Drawing Attention: The Illustrations of Glen Hanson

Written by | Art & Design


Artist Glen Hanson has delighted the LGBT community with his depictions of some of our favorite icons. but for this gay artist, caricatures are only part of the picture.

Glen Hanson, an artist whose work has captured runway couture and Hollywood celebs, has graced the pages of popular magazines and the covers of beloved books. He’s also helped shape characters on eye-catching animated series and even perked up the packaging of popular fragrances. You may have encountered him without even realizing it via his iconic portrait of the Golden Girls or his sexy drawings of well-muscled men.

But when Metrosource sat down to speak with Hanson about his career, we had to start with his caricatures. Do his subjects ever ask him to give their images a little nip/tuck? He laughs. “Most of the time, people are very happy with what I do, and they don’t ask to be made to look any better — because I make them look better than they do,” says Hanson.

“I don’t seek to belittle people,” Hanson adds. “Even when it’s satirical.” He points to a likeness of Sarah Palin he created. “Now, she’s an attractive woman, so I didn’t make her face look ugly,” he says. “But I did put her in a Nazi uniform.”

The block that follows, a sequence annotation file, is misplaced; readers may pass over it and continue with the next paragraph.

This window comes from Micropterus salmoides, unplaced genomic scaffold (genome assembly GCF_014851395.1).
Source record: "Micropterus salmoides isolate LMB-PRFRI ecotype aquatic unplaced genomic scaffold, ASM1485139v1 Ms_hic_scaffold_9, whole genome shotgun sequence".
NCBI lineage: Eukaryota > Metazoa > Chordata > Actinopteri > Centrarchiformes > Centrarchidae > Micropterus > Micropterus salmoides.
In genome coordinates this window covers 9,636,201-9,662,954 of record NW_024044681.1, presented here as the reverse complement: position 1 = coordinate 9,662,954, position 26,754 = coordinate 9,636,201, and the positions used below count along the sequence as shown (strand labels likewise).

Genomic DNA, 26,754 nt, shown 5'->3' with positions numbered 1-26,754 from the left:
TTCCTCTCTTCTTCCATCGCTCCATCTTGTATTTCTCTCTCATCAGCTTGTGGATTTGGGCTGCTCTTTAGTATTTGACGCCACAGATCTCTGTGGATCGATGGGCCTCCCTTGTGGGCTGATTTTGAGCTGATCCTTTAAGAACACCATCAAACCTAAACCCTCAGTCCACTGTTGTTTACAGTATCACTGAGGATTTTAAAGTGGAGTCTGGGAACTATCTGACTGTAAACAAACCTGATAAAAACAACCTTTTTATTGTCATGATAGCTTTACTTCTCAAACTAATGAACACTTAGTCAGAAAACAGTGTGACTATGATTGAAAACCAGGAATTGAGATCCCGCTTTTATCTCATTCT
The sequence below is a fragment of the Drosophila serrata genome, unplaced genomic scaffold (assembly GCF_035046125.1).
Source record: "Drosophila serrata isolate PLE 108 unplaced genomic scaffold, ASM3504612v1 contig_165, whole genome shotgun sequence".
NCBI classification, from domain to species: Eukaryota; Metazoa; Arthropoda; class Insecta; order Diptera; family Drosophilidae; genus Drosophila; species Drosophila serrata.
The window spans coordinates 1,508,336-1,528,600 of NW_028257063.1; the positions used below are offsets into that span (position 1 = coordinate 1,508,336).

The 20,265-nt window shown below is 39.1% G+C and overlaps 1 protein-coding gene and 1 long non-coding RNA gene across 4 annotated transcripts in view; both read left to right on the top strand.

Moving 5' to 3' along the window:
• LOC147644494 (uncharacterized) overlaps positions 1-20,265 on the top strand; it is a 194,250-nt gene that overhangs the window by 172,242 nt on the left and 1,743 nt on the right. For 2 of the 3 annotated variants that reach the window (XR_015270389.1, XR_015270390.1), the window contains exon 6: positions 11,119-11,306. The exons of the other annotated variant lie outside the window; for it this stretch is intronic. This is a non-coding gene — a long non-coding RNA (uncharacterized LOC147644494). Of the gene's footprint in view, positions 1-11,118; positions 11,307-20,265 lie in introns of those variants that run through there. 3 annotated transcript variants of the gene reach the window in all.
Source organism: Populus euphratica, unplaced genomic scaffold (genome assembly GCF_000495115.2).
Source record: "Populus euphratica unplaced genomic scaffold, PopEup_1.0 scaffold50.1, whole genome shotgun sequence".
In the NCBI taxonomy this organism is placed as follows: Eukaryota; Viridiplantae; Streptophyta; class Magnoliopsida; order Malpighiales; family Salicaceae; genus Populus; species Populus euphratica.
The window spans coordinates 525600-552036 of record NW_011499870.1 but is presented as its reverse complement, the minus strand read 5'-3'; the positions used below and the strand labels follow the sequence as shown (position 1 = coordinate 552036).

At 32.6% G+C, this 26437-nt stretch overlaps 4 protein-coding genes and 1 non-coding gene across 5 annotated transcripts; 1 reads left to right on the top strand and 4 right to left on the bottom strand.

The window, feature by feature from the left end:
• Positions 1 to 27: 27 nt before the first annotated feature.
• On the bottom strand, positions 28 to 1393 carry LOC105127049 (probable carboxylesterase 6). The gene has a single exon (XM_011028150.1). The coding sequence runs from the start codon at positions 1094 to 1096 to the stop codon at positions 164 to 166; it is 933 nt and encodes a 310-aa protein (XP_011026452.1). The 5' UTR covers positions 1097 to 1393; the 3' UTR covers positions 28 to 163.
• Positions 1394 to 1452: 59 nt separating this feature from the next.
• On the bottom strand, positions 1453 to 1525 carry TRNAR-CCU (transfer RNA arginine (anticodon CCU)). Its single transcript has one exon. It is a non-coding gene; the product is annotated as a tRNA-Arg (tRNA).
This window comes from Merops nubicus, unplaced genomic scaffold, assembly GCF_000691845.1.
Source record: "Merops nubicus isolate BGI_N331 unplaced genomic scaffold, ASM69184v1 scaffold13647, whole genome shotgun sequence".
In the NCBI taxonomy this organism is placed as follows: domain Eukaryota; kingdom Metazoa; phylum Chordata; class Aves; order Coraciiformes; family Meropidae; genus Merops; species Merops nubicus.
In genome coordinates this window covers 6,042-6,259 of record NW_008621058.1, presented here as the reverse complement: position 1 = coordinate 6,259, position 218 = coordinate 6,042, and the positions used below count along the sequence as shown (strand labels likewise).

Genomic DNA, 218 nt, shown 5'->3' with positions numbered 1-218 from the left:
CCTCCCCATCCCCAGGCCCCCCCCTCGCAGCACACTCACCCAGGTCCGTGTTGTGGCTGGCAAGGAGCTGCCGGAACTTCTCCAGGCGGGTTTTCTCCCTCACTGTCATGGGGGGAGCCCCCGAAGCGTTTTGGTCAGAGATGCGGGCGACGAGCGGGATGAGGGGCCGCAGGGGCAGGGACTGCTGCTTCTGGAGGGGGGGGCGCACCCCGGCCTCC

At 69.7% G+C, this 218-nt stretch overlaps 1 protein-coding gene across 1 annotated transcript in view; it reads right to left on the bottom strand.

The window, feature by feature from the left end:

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Though Hanson takes pride his commissioned pieces, he says: “The things that I’m most proud of are the ones I do for my portfolio because they are pure inspiration.” He’ll be struck by an idea — often because of something that he comes across while browsing the Internet. “I’ll be working at a job, and I’ll pick up another piece of paper, and I’ll just have to do it right there,” he says. This process has resulted in popular works, such as his likeness of Meryl Streep as Miranda Priestly in The Devil Wears Prada.

Does he ever hear back from celebrities about their uncommissioned likenesses? Hanson says that there have been occasions when he learned pieces had found their way to their subjects. “I’ve had some very gracious responses to my work when the celebrities have seen them,” he says. “And I’ve had some very ungracious ones…”